The Glock 42 was once big news. It was the company’s first 380 ACP caliber model offered to the American market, and the first micro-compact Glock for Americans as well. Released in 2014, the G42 was an instant hit, being the first widely available gun of its size to have the features and operation of a full-size or compact semiauto. It was enthusiastically adopted as an EDC gun by many experts and beginners, myself included. Is it still a good choice today? I believe it has a place, but that place is no longer at the top of my personal EDC choices.
Let’s take the time machine back to 2014. The only really small guns on the market require compromise. There are plenty of five-round revolvers, mostly in .38 Special, that are small but chunky and heavy. There are very concealable 380 semi-autos as well, and a smattering of 32 ACPs of the same size. Some, like Ruger’s LCP, have so many safety features that they’re nearly impossible to operate in a timely manner and discourage training because they can’t be dry fired. Their sights are mostly molded into the slide and so small as to be impractical to actually use. Many have a double action trigger pull that feels like a long walk, making accuracy difficult. Some have no slide lock at all or, again in the example of the LCP, one so small that most users never realize it’s there. Some have magazines that were intended to be ergonomic but actually cause pain when inserted properly. If you could find it, Kahr had a micro- compact, 6+1 CW that was, and still is, a functional double action option. It was released less than a year before the Glock 42, but remains relatively unknown.
In the pre-2014 concealed carry dark ages, carrying concealed meant choosing between one of these mostly terrible “mouse guns,” packing a one- or two-shot derringer, or finding a way to lug around a larger “compact” gun such as the Glock 19.
As an early adopter of the G42, I was very disappointed in the reliability of my first one. Grip can always affect the performance of a 380 pistol thanks to its relatively weak blowback. Even with that not being a factor, the gun would fail to cycle properly, most often offering either failures to extract or failure to feed a follow-up round with exasperating frequency, about one round in six. This happened with a variety of ammo brands and types. Without publicly announcing it, Glock apparently remedied something after the initial run of 42s were in circulation and complaints began. The newer ones identified by having advanced serial numbers, run much better. My own 42 was traded in for a newer model, which I still have.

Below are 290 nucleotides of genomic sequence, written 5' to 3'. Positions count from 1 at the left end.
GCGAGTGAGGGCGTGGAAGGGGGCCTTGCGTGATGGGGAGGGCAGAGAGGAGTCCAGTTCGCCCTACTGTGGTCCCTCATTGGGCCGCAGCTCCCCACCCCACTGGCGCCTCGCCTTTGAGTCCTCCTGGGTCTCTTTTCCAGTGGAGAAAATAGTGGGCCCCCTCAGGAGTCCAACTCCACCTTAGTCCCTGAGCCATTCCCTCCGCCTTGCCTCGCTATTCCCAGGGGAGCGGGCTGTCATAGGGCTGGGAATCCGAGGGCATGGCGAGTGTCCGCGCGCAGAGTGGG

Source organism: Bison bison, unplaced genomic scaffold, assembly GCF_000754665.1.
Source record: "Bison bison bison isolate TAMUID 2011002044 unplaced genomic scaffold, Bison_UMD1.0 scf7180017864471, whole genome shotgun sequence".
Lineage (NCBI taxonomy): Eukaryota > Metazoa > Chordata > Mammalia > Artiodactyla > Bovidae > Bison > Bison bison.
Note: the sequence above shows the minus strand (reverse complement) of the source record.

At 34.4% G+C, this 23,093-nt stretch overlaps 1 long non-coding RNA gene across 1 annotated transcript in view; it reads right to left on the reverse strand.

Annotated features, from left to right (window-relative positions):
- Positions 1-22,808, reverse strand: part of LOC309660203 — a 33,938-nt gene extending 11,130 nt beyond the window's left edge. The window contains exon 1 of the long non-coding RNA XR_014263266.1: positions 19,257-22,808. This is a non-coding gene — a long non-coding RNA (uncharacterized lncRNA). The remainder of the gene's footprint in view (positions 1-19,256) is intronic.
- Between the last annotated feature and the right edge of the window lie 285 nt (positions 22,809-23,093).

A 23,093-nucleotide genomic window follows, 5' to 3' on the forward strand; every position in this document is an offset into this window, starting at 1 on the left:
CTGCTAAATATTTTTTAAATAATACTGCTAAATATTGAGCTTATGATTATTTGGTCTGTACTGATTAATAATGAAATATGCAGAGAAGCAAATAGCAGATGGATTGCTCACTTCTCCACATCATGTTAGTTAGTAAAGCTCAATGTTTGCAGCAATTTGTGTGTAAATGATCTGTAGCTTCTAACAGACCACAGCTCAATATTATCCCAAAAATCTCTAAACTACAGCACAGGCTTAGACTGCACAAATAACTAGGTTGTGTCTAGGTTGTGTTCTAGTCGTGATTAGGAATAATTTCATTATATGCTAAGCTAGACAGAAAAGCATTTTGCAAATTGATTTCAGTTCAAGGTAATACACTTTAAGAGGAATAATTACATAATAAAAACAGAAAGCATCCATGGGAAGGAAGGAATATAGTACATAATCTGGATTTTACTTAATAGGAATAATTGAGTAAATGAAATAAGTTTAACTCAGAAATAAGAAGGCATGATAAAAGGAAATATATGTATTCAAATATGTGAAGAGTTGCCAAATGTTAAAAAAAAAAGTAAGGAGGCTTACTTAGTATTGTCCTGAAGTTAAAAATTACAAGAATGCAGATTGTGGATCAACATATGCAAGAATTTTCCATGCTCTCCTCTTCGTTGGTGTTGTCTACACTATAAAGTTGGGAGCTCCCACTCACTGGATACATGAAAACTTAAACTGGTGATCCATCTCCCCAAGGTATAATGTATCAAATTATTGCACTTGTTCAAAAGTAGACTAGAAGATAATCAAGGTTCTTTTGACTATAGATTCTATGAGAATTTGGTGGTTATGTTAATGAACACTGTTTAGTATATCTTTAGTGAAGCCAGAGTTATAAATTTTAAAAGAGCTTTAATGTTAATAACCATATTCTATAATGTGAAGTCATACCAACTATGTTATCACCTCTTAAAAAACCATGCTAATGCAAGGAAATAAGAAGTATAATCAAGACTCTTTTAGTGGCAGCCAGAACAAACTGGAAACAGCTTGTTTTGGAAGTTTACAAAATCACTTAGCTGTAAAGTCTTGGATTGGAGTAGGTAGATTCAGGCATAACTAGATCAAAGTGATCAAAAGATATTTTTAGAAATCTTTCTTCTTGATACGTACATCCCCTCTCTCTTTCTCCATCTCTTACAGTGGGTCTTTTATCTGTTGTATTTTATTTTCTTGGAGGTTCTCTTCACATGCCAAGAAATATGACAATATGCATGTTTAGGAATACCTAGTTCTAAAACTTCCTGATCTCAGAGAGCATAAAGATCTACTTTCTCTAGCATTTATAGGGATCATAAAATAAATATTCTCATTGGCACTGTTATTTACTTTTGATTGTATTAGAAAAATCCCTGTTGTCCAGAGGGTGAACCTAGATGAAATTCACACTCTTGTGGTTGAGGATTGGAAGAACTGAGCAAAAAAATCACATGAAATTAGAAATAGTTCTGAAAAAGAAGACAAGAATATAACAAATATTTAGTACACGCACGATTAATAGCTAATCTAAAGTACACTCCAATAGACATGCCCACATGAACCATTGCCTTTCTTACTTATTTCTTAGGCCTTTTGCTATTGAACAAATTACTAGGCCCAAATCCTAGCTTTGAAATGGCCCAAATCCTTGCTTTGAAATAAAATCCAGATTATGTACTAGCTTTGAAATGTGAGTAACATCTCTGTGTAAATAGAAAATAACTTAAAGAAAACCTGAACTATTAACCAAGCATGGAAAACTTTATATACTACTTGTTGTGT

To my mind, it is wise to consider the G42, and other 380s for that matter, a step up from a derringer, but inferior to today’s micro-compact 9mm guns like the Sig Sauer P365 and the many others that followed in its footsteps. Why? The cartridge is inherently weak compared to 9mm, requiring a solid grip and being less likely to stop threats wearing heavy clothing or a thick fat layer. Its point of impact is less predictable where distance shots are required, ballistic performance-wise. Finally, I remain distrustful of the G42’s reliability to some extent. Perhaps this is unfair but it’s based on the single sample of a student who brought her excellent-condition used 42 to the range. After about 500 rounds over two days of shooting, the gun simply doesn’t work well. It’s been cleaned more than once and is well- lubricated. But across two brands of FMJ and one brand of JHP we’ve tried in it, and three different magazines, one of which is mine so I’m sure it’s never been modified, the gun won’t run through an entire magazine without at least one failure. This may well be a magazine issue; we have used factory magazines only. This student insists her gun is the only one for her, so it has been my job to ensure she has an efficient malfunction clearance habit to accompany it (something every concealed carrier should have, but few bother to learn).